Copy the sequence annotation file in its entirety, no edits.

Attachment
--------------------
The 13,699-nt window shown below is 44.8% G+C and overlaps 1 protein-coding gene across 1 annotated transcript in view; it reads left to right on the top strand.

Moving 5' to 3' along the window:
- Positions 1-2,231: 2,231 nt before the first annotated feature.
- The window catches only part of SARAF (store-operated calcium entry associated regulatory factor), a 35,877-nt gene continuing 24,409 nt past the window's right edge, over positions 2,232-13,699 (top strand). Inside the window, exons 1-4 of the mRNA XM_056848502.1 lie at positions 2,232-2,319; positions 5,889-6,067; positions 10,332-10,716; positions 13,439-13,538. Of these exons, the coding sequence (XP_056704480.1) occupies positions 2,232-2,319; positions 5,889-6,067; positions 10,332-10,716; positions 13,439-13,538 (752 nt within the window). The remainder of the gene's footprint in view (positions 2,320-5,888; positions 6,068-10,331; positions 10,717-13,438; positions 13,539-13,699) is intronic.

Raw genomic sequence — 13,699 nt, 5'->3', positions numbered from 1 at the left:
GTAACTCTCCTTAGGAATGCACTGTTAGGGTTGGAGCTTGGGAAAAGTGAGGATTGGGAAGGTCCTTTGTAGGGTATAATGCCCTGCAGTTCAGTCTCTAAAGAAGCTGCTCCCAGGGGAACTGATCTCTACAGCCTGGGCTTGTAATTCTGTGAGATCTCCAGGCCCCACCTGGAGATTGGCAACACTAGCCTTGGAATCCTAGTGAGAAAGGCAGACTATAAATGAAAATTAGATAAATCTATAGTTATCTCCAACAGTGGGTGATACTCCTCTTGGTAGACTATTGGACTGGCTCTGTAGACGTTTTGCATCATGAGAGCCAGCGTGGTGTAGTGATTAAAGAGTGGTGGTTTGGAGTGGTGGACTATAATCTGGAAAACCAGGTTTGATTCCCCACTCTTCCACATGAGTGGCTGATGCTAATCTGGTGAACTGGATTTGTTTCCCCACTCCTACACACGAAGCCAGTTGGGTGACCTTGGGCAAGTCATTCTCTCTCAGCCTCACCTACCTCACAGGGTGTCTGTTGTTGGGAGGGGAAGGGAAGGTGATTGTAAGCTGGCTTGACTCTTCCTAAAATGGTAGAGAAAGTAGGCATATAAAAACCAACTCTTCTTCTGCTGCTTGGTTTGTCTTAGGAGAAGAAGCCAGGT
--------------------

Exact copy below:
The 13,699-nt window shown below is 44.8% G+C and overlaps 1 protein-coding gene across 1 annotated transcript in view; it reads left to right on the top strand.

Moving 5' to 3' along the window:
- Positions 1-2,231: 2,231 nt before the first annotated feature.
- The window catches only part of SARAF (store-operated calcium entry associated regulatory factor), a 35,877-nt gene continuing 24,409 nt past the window's right edge, over positions 2,232-13,699 (top strand). Inside the window, exons 1-4 of the mRNA XM_056848502.1 lie at positions 2,232-2,319; positions 5,889-6,067; positions 10,332-10,716; positions 13,439-13,538. Of these exons, the coding sequence (XP_056704480.1) occupies positions 2,232-2,319; positions 5,889-6,067; positions 10,332-10,716; positions 13,439-13,538 (752 nt within the window). The remainder of the gene's footprint in view (positions 2,320-5,888; positions 6,068-10,331; positions 10,717-13,438; positions 13,539-13,699) is intronic.

Raw genomic sequence — 13,699 nt, 5'->3', positions numbered from 1 at the left:
GTAACTCTCCTTAGGAATGCACTGTTAGGGTTGGAGCTTGGGAAAAGTGAGGATTGGGAAGGTCCTTTGTAGGGTATAATGCCCTGCAGTTCAGTCTCTAAAGAAGCTGCTCCCAGGGGAACTGATCTCTACAGCCTGGGCTTGTAATTCTGTGAGATCTCCAGGCCCCACCTGGAGATTGGCAACACTAGCCTTGGAATCCTAGTGAGAAAGGCAGACTATAAATGAAAATTAGATAAATCTATAGTTATCTCCAACAGTGGGTGATACTCCTCTTGGTAGACTATTGGACTGGCTCTGTAGACGTTTTGCATCATGAGAGCCAGCGTGGTGTAGTGATTAAAGAGTGGTGGTTTGGAGTGGTGGACTATAATCTGGAAAACCAGGTTTGATTCCCCACTCTTCCACATGAGTGGCTGATGCTAATCTGGTGAACTGGATTTGTTTCCCCACTCCTACACACGAAGCCAGTTGGGTGACCTTGGGCAAGTCATTCTCTCTCAGCCTCACCTACCTCACAGGGTGTCTGTTGTTGGGAGGGGAAGGGAAGGTGATTGTAAGCTGGCTTGACTCTTCCTAAAATGGTAGAGAAAGTAGGCATATAAAAACCAACTCTTCTTCTGCTGCTTGGTTTGTCTTAGGAGAAGAAGCCAGGT